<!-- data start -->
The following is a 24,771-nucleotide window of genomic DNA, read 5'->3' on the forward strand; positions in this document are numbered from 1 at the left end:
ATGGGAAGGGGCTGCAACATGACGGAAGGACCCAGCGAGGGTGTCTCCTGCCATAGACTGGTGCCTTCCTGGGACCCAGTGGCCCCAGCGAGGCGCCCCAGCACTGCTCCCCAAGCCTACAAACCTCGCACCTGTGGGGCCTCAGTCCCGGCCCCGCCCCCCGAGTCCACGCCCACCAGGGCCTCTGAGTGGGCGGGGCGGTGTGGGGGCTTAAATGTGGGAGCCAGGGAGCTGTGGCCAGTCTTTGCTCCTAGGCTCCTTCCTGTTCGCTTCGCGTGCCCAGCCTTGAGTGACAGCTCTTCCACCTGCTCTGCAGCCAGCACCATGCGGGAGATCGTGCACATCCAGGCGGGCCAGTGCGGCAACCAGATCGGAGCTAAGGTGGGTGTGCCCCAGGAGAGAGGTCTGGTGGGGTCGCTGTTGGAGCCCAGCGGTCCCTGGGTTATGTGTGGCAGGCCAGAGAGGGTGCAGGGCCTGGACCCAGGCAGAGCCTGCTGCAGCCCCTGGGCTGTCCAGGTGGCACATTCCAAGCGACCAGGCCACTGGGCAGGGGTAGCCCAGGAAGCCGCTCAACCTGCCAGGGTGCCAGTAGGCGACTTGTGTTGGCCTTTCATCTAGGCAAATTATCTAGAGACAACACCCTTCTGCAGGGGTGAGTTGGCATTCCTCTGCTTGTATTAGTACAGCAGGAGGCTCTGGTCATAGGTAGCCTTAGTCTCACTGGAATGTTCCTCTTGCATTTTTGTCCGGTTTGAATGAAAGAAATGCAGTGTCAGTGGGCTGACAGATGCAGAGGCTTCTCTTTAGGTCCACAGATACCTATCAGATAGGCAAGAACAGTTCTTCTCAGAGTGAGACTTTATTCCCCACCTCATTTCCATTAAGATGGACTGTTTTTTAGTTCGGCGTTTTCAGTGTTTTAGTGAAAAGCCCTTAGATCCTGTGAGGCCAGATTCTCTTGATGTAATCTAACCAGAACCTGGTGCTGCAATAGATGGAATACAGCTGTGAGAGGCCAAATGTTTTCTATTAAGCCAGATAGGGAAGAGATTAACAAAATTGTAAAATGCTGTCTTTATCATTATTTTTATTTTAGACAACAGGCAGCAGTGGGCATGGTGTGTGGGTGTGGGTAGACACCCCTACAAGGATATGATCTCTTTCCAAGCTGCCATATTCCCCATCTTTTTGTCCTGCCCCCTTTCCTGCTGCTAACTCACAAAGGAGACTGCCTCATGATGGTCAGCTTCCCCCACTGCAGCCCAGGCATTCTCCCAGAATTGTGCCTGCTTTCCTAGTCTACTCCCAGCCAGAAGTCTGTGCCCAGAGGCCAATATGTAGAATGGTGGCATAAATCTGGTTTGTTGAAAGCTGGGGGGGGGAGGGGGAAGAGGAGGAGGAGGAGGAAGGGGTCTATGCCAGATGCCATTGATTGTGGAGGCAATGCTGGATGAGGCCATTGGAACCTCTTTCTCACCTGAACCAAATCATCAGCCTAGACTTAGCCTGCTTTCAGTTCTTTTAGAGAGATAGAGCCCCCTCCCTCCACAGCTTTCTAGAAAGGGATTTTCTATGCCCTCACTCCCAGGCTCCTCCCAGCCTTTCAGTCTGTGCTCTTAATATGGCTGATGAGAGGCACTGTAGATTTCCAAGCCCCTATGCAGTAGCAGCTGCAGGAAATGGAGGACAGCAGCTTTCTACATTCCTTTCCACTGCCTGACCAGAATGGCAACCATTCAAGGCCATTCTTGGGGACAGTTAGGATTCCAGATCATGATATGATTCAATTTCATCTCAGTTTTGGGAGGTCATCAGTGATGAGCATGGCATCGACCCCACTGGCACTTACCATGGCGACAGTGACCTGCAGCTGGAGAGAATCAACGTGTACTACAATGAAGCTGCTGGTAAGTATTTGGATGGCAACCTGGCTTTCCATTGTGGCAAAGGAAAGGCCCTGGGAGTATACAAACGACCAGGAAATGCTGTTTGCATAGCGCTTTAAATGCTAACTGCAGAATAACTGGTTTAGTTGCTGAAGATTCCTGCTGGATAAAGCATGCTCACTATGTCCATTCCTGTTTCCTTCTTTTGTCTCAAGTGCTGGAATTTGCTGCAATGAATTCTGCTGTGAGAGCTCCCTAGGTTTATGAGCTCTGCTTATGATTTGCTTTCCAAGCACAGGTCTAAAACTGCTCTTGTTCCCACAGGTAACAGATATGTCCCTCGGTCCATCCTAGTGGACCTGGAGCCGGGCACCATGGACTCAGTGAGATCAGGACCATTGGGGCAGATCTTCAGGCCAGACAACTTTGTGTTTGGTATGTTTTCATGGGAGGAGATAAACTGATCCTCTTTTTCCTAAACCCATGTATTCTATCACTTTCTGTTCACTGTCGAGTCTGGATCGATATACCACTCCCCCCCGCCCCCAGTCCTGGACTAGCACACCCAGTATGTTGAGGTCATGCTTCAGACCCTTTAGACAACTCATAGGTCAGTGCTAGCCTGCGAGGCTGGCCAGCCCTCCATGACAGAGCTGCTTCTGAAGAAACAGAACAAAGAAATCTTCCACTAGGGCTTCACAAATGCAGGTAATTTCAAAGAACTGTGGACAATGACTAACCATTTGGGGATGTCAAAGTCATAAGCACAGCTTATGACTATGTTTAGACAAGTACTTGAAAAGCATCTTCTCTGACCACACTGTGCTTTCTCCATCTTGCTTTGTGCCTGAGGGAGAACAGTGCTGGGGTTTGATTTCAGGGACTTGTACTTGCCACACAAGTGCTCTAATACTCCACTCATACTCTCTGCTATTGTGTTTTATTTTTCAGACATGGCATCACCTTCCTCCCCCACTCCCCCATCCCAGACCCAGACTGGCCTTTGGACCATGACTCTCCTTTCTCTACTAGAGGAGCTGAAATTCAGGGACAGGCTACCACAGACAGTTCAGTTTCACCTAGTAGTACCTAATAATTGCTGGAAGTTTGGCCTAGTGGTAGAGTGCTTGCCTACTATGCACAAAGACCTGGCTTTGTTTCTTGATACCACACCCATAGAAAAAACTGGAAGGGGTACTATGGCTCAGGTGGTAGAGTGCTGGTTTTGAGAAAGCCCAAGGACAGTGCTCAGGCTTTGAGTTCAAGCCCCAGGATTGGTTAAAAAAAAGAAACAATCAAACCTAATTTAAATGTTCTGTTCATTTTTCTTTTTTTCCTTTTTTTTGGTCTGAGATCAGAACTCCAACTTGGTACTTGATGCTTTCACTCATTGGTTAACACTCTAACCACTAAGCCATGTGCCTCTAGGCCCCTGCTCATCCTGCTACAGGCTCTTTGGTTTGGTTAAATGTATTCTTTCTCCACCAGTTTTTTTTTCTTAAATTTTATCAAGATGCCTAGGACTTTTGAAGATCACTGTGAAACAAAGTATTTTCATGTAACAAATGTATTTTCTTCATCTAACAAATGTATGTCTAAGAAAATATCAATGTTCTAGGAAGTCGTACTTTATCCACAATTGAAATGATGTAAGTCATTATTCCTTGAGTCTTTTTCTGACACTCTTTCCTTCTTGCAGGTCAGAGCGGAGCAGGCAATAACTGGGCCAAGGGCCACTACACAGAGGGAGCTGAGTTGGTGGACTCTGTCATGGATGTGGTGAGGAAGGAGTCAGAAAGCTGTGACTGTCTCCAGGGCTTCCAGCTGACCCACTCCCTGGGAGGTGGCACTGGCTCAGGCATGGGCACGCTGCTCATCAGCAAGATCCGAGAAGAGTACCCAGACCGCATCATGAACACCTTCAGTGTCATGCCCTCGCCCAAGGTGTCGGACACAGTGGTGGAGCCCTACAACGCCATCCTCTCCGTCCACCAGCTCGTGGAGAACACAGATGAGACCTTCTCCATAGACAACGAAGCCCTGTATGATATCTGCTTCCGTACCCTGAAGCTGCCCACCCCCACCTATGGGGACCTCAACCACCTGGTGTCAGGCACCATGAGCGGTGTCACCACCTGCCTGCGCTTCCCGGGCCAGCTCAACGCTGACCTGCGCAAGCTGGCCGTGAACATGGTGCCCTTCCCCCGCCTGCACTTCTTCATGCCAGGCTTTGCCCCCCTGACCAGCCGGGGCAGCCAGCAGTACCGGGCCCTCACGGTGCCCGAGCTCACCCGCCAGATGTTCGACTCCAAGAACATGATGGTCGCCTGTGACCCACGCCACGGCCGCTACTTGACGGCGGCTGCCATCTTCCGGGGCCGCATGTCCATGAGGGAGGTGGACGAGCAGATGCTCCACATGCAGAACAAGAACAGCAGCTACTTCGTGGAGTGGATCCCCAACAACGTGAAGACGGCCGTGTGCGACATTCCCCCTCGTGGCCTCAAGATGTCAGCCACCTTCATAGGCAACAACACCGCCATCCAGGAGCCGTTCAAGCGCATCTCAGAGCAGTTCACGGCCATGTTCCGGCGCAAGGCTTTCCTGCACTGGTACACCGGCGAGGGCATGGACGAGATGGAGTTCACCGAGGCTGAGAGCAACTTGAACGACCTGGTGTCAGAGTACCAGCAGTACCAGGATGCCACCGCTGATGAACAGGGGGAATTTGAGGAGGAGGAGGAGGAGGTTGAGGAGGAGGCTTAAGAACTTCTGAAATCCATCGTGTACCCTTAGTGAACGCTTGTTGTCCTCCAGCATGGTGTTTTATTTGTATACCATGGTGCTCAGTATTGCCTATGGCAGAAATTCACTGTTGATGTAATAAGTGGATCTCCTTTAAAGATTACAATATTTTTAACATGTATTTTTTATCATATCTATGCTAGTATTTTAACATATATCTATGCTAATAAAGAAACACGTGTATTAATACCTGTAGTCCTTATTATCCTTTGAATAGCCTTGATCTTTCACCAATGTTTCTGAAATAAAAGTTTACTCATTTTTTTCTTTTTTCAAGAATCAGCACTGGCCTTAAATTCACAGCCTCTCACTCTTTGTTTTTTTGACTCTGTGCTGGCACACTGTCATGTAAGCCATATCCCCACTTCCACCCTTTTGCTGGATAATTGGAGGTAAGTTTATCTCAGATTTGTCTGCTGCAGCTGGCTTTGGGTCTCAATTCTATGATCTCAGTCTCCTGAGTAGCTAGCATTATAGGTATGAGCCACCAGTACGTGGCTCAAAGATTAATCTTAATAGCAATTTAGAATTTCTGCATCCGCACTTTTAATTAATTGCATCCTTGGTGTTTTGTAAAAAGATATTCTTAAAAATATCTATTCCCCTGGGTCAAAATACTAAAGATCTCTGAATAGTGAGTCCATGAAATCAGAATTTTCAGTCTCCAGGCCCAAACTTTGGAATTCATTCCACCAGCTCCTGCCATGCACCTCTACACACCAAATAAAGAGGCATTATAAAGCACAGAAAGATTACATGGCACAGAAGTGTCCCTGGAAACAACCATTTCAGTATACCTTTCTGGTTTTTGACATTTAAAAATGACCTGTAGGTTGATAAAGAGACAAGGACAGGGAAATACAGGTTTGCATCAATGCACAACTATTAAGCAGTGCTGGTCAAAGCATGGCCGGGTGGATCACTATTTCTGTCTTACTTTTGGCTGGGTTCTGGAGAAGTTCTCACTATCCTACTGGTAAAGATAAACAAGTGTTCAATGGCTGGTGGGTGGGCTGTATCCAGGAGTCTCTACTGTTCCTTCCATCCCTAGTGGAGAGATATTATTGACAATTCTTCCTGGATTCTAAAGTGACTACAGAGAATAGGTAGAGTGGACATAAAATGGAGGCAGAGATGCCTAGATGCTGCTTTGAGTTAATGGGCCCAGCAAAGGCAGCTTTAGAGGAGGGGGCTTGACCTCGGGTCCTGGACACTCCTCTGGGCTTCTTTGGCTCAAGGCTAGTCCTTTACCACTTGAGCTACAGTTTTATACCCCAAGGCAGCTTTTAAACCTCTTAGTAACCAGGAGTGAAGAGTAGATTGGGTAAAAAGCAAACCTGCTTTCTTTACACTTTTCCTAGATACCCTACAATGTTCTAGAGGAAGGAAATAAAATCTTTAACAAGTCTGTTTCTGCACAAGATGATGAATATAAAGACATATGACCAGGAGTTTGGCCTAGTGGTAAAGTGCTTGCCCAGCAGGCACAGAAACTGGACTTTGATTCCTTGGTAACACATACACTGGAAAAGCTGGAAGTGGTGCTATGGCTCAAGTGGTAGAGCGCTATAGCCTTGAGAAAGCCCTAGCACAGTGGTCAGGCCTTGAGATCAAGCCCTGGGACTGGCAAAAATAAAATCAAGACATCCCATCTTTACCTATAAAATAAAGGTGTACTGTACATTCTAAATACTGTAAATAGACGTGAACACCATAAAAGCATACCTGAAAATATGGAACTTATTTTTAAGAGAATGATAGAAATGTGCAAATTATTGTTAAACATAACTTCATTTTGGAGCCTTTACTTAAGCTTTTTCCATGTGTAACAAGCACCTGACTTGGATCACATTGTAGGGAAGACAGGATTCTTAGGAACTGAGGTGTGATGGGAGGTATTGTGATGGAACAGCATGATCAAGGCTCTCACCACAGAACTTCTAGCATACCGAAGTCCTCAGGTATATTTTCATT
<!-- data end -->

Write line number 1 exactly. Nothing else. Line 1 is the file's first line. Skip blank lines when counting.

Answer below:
The following is a 24,771-nucleotide window of genomic DNA, read 5'->3' on the forward strand; positions in this document are numbered from 1 at the left end: